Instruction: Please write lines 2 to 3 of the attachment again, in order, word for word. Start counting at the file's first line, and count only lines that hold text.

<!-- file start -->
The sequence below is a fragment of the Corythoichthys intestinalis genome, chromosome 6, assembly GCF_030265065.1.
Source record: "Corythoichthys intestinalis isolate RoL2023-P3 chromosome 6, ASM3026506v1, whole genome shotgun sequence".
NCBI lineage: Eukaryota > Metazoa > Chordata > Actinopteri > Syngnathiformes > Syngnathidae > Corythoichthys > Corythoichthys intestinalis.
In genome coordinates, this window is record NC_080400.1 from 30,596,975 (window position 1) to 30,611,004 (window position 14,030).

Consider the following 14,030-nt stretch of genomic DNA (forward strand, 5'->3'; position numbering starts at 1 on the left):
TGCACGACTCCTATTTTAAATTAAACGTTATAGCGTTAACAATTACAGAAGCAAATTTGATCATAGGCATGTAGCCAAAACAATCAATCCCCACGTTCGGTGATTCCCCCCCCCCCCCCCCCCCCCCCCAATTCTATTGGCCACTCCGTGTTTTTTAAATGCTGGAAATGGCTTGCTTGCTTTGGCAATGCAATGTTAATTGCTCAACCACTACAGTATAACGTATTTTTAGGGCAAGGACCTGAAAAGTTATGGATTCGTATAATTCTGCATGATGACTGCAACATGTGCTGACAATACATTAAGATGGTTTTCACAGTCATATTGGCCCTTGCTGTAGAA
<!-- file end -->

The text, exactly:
Source record: "Corythoichthys intestinalis isolate RoL2023-P3 chromosome 6, ASM3026506v1, whole genome shotgun sequence".
NCBI lineage: Eukaryota > Metazoa > Chordata > Actinopteri > Syngnathiformes > Syngnathidae > Corythoichthys > Corythoichthys intestinalis.